Hugh Wilson said:

Superionic water is a fairly exotic sort of substance.  The phases of water we're familiar with all consist of water molecules in various arrangements, but superionic water is a non-molecular form of ice, where hydrogen atoms are shared between oxygens. It's somewhere between a solid and a liquid—the hydrogen atoms move around freely like in a liquid, while the oxygens stay rigidly fixed in place. It would probably flow more like a liquid, though, since the planes of oxygen atoms can slide quite freely against one another, lubricated by the hydrogens.

These simulations are hard, and different papers are reporting different results.  So, I wouldn't be surprised if people correct them a bit before we settle down to the truth.

You can also try to make superionic ice in the lab, but it's hard!   In 2005 Laurence Fried tried to make it at the Lawrence Livermore National Laboratory in California.  They  smashed water molecules between diamond anvils while simultaneously zapping it with lasers.  They seemed to find evidence for superionic ice.

http://phys.org/news/2013-04-phase-dominate-interiors-uranus-neptune.html

and for some even newer results, try this:

https://chemistry.princeton.edu/news/scientists-predict-cool-new-phase-superionic-ice

Here's the paper on the first kind of superionic ice:

• C. Cavazzoni, G. L. Chiarotti, S. Scandolo, E. Tosatti, M. Bernasconi, and M. Parrinello, Superionic and metallic states of water and ammonia at giant planet conditions, Science 283 (1999), 44-46.  Available free with registration at http://www.ncbi.nlm.nih.gov/pubmed/9872734.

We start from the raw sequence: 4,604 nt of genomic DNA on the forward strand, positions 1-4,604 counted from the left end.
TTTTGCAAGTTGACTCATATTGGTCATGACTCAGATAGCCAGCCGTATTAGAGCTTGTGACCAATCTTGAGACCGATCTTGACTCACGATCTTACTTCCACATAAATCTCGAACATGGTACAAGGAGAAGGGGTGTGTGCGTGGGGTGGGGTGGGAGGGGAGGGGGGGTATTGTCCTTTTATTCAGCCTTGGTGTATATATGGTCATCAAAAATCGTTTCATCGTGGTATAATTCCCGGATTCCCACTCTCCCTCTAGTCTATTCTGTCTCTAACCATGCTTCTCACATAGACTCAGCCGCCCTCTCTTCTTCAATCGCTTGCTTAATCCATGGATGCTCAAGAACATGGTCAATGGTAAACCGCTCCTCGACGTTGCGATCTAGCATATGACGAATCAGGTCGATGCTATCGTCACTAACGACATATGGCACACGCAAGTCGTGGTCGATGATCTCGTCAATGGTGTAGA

and here's the second kind:

• Hugh F. Wilson, Michael L. Wong, Burkhard and Militzer, Superionic to superionic phase change in water: consequences for the interiors of Uranus and Neptune.  Available free at http://arxiv.org/abs/1211.6482.

#spnetwork arXiv:1211.6482 #ice﻿
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Mt. Fuji Today 今日の富士山
SIGMA dp0 Quattro

We hadn't seen Fujisan for a week but finally showed up today. It was a nice sunset =)
#CoolJapan  ﻿
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Milo.﻿
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Education
• University of Salford
Electronic & Electrical Engineering
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Gender
Male
Story
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Research Facilities Manager, The Centre for Virtual Environments & Future Media
Work
Occupation
Research Facilities Manager, at The Centre for Virtual Environments and Future Media, at The University of Salford
Employment
• The University of Salford
Research Facilities Manager, 2012 - present
• The Centre for Virtual Environments
Technical Director, 2008 - 2011
• The University of Salford
Consultant, 1997 - 2008
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manchester
I've been using spring clean for years and can't understand the negative reviews. Always helpful, always a great job.
Public - 4 months ago
reviewed 4 months ago
Annoyed I wasn't allowed in because I didn't look right!
Public - 2 years ago
reviewed 2 years ago
Staggeringly good. The address is wrong on Google though. It's on polar street. Ask around. Kinda behind the federal police station.
Public - 2 years ago
reviewed 2 years ago
5 reviews
Excellent professional service. Suzi has definitely become our regular plumber now!
Public - 2 years ago
reviewed 2 years ago
For simply years Jackson's boat has been managing to leverage its position as the only venue in the water park / ees as some kind of internal justification to serve totally grim food. It's astonishing they get away with it. Also they're expensive like service stations are expensive. Also you can see the metro link pass by the end of the garden soon. That'll be nice. I do visit though. Something must be going ok there.
Food: Poor - FairDecor: Poor - FairService: Good
Public - 3 years ago
reviewed 3 years ago